HITMAN – Ryuutou dabi

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Disclaimer: I was a part of a community event held at IO HQ in Copenhagen taking place October 18th and 19th. I’ve also received multiple gifts and shook hands with a lot of people when I was there. It was dope.

“Do you realize what kind of world you’ve been shaping?”, is one of the first lines we hear in HITMAN. After a short Prologue, which established our main duo and showed them in action, the proper storyline starts off 20 years after, and with a seemingly strong antagonist to spruce it up. That question, however, extends beyond the barriers of a simple video game universe. This “world” is obviously our World of Assassination but I wouldn’t call it being shaped. It definitely tries to appear in some form, yet it doesn’t go far enough and it ends up feeling like it’s being painstakingly dotted around in an attempt to catch its tail like an Ouroboros snake.

I took a different approach to this level. Knowing that it is the last mission of the season, instead of rushing to the next two minute ending cutscene, I instead took my time and explored the location. I figured that if I learn more about what’s going on, I’ll be more open-minded when it comes to the CGI finishing touch. After all, the only reason why I’m so partial to Colorado is because of its lore-heavy in-mission storytelling as well as not spoiling it to myself beforehand. I approached Situs Inversus without watching any trailers or reading much about it. I wanted to have a fresh experience to be able to fairly assess the presentation. So what happens in Hokkaido, you ask?

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I like how they had to mention that it’s a rare status on the… weird, way too futuristic monitor?… too.

Not much. I was desperately running around trying to find bits of the story like in previous missions. I was pumped to do my lore runs after the fantastic Freedom Fighters and was very disappointed in Situs Inversus as it is a huge drop in quality in regards to storytelling. There’s not much going on behind the curtains and the only meaningful character ended up being… not even Erich Soders but instead, the other one of the two targets. Let’s start with her.

Yuki Yamazaki feels like someone Ken Morgan should have been. Only now that Ken Morgan was introduced in the same story, she sounds a lot like a rehashed Ken Morgan with some actually interesting ideas thrown into her character. First of all, her design is tickling my fancy. But I am absolutely done with everything being so great and amazing in this universe. Every character we meet is the best in what they do, and Yuki Yamazaki is no exception. One of the first lines I heard in the level was about the “trial of the century” in which she was involved! Maybe that’d be something if it wasn’t downplayed by people in Bangkok saying the same thing about Ken Morgan.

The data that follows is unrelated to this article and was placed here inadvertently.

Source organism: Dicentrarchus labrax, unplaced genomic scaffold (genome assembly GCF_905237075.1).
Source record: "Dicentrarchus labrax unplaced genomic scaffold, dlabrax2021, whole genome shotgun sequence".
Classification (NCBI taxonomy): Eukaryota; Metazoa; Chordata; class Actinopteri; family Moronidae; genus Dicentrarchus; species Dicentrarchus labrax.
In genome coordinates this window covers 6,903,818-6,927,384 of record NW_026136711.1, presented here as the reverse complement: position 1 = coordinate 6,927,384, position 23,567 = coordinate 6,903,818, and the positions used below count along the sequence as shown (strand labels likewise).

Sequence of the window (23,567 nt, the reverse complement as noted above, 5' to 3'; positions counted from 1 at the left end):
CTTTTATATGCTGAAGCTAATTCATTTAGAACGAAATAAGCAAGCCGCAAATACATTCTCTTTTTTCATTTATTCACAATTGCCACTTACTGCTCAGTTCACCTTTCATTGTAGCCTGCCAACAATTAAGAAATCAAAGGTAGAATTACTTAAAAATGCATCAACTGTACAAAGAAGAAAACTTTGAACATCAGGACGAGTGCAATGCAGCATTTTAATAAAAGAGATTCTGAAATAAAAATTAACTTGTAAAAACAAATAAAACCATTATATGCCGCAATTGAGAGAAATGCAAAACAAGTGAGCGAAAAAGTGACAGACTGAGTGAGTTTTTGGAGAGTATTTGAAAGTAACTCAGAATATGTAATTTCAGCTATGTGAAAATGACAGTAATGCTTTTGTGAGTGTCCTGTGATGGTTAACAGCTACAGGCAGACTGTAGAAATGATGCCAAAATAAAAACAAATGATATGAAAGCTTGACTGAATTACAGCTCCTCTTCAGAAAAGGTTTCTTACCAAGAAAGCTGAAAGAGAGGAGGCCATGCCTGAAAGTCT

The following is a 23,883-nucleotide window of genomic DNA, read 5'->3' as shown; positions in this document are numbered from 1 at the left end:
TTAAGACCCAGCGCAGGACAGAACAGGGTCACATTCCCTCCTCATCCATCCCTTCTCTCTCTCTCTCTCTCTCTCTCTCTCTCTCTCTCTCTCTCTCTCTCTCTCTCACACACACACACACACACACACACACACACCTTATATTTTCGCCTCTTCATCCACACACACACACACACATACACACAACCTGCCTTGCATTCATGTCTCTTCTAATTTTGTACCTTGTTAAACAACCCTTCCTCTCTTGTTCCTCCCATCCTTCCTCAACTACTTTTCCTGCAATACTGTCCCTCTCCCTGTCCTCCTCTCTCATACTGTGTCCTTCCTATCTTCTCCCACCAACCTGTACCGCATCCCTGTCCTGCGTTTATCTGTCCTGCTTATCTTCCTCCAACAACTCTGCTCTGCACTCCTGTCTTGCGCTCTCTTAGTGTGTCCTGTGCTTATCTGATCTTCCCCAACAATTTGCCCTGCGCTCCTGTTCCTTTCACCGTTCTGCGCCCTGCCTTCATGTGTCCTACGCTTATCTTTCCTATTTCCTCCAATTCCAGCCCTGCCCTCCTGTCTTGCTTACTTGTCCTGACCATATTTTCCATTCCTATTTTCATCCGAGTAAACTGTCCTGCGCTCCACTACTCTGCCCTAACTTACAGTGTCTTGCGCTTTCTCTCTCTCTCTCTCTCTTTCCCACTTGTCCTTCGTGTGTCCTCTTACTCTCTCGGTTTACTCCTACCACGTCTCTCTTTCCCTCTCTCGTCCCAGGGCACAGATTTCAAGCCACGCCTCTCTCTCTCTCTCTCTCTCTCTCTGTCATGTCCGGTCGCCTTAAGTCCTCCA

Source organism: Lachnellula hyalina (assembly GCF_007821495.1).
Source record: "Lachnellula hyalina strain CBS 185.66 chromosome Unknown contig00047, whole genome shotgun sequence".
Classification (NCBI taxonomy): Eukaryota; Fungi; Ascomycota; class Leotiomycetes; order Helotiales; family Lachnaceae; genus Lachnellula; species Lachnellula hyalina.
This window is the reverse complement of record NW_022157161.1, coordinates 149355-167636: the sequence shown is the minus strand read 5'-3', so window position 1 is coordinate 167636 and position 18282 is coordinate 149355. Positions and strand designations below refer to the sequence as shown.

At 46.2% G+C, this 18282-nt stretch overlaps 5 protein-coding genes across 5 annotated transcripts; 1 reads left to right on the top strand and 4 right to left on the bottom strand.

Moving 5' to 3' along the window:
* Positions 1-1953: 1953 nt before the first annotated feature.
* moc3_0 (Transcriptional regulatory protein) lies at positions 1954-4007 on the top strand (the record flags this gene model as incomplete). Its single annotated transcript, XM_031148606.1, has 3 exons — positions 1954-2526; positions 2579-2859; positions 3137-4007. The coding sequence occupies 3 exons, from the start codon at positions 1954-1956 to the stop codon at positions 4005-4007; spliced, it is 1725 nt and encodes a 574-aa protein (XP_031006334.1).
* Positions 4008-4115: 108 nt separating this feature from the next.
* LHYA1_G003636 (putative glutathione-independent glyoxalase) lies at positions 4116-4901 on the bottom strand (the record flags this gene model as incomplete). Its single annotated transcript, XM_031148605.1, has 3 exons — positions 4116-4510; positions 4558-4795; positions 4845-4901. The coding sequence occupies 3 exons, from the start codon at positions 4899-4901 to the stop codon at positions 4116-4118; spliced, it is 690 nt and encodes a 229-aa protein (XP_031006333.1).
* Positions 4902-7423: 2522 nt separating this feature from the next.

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Before you point it out, I did not miss the connection she has to Masahiro Hayamoto.

To be fair, I would be absolutely down with having Yuki’s characteristics instead put into Ken Morgan’s character. Why? Mostly because her being a strong handed lawyer born from Yakuza doesn’t even fit the Japanese culture. The attorneys in Japan are few and far between as people don’t sue each other that often, instead settling on compromises and discussing things in private. Especially in high caliber situations. There are also many technicalities you need to go through to become a lawyer (being a part of your local prefecture’s bengoshikai, wearing your assigned badge of honor at all times during work) and to keep your status. In Japan, Yuki Yamazaki would most likely be shunned for not respecting her clients and opponents and damaging the reputation of the profession itself. I don’t think even Providence would help her if she’d be seen in such light and by such culture-focused community as the Japanese. 

In addition, I doubt that any Japanese hospital would have a room marked with the number 4 as it’s the case in Gama. The Japanese numeral for 4 can be read in many ways, one of them being “shi” which also means “death”. For that exact reason, it is seen as an unlucky number and public places refrain from using it in numbering floors or rooms as to not wish bad luck on people staying there. Although I don’t really care about Amos Dexter, who is residing in room 4 of the Hokkaido hospital…

Then, there are other minor discrepancies, such as major plastic surgeries being performed in the same facility as organ transplants and the calm female voice of a robotic AI presence which runs the entire place. To be fair, I’ve seen these in so many sci-fi media already that after my first reaction of wondering if it was inspired by Deus Ex Human Revolution‘s Eliza Cassan, Zone of the Enders‘ ADA or one of the other millions of AIs voiced by a female, I completely disregarded it and paid no attention. As I mentioned before in one of my write-ups, this “couple years in the future” trap you are falling into will probably not look as impressive in the actual “couple years in the future”.

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What an intriguing robotic spider! Missed opportunity! Okay, no joke though, KAI is alright. Annoying, stereotypical and way too futuristic (seriously, we won’t have these in 2019) but passable.